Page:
The Civil Rights Leaders of the 21st century are the Parents who still understand the meaning of Segregation/Apartheid, and have bridged the gap to the euphemisms of  Diversity, and Minority representation. The time has come for the centralization of the ideals of the movement to be decentralized, and fully represented within the family structure.  Before we can grasp the benefits of the dream, it seems necessary that we like MLK Jr., are required to be vigilant, and engaged in a similar effort to ‘share’ the dream.

Legacy of American Slavery, and Deleveraging

The second sentence of the Declaration of Independence provides the backbone for the social fabric that is the enduring American dream.

“We hold these truths to be self-evident, that all men are created equal, that they are endowed by their Creator with certain unalienable Rights, that among these are Life, Liberty and the pursuit of Happiness.”[1]

I would argue that the Legacy of American Slavery provides its working conscience, (a twist would be that in “the age of reason”, technically Americans enslaved Americans).

The enablers of slavery leveraged all manner of physical, religious, legal, monetary, and scientific means to justify, differentiate, promote, and build a slave machine that prospered on the blood, terror, and human fear of Africans, and African Americans.

The institution of slavery has cast a long shadow, and the dream of Americans is to be a part of the larger dream,

Martin Luther King Jr. (E1)

“I say to you today, my friends, so even though we face the difficulties of today and tomorrow, I still have a dream. It is a dream deeply rooted in the American dream.
I have a dream that one day this nation will rise up and live out the true meaning of its creed: “We hold these truths to be self-evident: that all men are created equal.”[2]

To voice such a hope in the Mecca of capitalism is akin to finding a planet called earth in the vastness of the universe. …. but that’s the whole point.  It is that seed of hope, on an unambiguous path that sustains us better than bread, and carries us through the machinations and gerrymandering of profit-mongers.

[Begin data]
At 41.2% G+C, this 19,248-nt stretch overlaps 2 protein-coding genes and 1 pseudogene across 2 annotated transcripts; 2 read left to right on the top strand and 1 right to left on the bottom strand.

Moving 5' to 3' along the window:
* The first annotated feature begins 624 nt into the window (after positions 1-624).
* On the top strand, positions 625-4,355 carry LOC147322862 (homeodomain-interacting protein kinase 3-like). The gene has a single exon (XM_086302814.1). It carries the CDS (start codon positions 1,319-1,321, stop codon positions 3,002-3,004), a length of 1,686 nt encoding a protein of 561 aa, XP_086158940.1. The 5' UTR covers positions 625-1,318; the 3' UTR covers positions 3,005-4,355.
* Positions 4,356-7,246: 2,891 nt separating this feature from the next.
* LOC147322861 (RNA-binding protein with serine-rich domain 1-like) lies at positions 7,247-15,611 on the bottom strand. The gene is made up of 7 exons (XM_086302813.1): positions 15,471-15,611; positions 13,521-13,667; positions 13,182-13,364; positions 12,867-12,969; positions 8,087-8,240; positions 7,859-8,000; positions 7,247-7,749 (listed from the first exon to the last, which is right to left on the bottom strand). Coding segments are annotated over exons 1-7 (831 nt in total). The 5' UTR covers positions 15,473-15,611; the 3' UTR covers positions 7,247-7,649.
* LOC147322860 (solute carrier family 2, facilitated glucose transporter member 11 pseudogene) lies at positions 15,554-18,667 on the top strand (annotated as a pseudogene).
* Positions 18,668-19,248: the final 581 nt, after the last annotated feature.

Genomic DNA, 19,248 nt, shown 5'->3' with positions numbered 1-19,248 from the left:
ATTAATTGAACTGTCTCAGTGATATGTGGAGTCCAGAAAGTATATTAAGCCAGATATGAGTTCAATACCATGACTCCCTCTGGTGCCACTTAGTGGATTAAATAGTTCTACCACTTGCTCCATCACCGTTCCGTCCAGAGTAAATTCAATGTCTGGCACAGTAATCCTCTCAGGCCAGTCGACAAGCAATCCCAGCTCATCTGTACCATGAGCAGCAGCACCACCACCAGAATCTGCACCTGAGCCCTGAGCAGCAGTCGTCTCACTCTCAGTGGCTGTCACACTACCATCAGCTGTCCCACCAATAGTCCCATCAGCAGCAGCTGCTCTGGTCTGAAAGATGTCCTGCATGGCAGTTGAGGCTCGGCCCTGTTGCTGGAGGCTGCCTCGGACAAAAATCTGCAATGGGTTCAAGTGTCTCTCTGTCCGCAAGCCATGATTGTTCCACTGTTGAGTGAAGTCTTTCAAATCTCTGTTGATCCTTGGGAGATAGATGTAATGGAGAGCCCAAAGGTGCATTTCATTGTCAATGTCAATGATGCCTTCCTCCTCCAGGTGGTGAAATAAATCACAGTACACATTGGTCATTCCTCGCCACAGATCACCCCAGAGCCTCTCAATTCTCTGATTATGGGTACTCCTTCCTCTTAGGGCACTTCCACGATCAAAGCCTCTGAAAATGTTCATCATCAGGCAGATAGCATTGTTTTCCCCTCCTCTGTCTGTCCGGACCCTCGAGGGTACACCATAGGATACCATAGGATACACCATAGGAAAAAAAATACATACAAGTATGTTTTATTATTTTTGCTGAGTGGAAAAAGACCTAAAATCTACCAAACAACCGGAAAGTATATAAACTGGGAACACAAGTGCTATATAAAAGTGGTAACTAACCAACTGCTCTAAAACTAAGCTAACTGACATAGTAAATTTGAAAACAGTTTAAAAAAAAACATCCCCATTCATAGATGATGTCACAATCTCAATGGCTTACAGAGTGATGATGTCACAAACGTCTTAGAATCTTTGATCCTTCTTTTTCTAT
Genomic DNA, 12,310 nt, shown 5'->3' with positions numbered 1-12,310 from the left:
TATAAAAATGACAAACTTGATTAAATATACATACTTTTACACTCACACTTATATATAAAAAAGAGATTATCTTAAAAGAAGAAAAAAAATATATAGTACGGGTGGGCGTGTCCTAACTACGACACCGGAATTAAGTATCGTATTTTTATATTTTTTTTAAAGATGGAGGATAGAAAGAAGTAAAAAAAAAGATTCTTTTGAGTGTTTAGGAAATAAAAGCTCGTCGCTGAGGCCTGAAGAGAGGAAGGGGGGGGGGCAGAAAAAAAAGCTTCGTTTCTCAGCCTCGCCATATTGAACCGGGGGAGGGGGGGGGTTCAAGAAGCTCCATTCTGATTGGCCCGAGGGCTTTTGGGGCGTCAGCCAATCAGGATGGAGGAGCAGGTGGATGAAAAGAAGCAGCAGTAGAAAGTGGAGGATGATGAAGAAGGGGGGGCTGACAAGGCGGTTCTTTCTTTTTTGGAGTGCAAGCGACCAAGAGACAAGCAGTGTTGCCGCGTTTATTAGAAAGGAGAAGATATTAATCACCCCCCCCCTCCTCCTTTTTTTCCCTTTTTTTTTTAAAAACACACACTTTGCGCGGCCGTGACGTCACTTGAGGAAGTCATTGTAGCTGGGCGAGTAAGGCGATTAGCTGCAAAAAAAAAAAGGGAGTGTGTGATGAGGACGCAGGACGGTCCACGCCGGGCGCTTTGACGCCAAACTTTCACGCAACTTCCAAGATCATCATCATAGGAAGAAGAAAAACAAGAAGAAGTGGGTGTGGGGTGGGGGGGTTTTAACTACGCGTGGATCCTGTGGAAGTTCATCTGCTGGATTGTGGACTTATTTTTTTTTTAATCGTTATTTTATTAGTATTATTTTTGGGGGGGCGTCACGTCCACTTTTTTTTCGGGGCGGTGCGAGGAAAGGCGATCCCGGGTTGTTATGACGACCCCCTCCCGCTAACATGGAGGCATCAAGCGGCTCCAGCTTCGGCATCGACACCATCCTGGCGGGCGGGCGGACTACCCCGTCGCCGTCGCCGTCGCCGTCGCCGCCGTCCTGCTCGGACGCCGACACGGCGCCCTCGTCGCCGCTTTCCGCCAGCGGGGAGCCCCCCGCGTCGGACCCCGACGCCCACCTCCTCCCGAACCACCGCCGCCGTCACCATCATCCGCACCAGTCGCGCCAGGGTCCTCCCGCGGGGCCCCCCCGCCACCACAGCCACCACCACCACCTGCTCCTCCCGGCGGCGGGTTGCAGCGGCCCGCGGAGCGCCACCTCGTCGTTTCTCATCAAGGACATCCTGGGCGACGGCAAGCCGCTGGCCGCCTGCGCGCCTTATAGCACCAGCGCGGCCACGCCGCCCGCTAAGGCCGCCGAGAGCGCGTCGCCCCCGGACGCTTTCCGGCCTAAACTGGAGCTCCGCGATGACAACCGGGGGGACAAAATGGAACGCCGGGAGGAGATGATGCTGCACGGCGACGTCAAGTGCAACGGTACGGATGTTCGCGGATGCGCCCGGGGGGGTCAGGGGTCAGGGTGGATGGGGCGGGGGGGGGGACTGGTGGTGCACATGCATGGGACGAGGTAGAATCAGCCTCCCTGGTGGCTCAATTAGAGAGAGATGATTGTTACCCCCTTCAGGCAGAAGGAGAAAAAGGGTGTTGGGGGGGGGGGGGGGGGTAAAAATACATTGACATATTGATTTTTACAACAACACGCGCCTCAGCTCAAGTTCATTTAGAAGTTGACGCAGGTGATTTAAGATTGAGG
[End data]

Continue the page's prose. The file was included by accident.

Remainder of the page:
In the 2007-2008 recession, brought about by the leveraging of “easy credit” throughout the financial markets (the housing industry in particular), one can more easily understand what a deleveraging process looks like. The legal, monetary, and restrictive results have been felt worldwide. This is the easy fix.

Khalil, Donald, Kate, and the Irony of American Racism

Khalil Gibran said “Out of suffering have emerged the strongest souls; the most massive characters are seared with scars[1].  To some degree every racial segment can lay claim to a coveted mantle of suffering, and sacrifice endured in contributing to the American dream. Blacks, Hispanics, Whites, Asians, and Native American Indians have all played a role. The problem for future generations however, lies in looking beyond the misplaced sacrificial enthusiasm inherent in bearing the self appointed titular crucifixes of  “the moral compass”, “perpetual victim”, “defenders of the constitution”, and “all things American”.

Discrimination simply refers to the recognition of differences among people and making choices based upon those qualities, be they perceived or real.[2]

Modeling Components of Racism and Racial Bias Intensity

Does the Black community really have a clue about what the panacea of racism entails? Is there an economic, or political impact?  On 4/29/11 Kate Middleton was referred to as a commoner countless times in the media. Definitely a high level of discrimination there, but within the span of the five minutes it took to recite her wedding vows she was transformed into the Duchess of Cambridge.  This clearly removes the aura of prejudice consistent with a racial bias.

Prejudice (pre-judgment) —e.g. deciding on a person’s qualities, characteristics and value on the basis of an arbitrary descriptor such as race, before knowing the facts. In general, prejudice refers to “any unreasonable attitude that is unusually resistant to rational influence.”[3]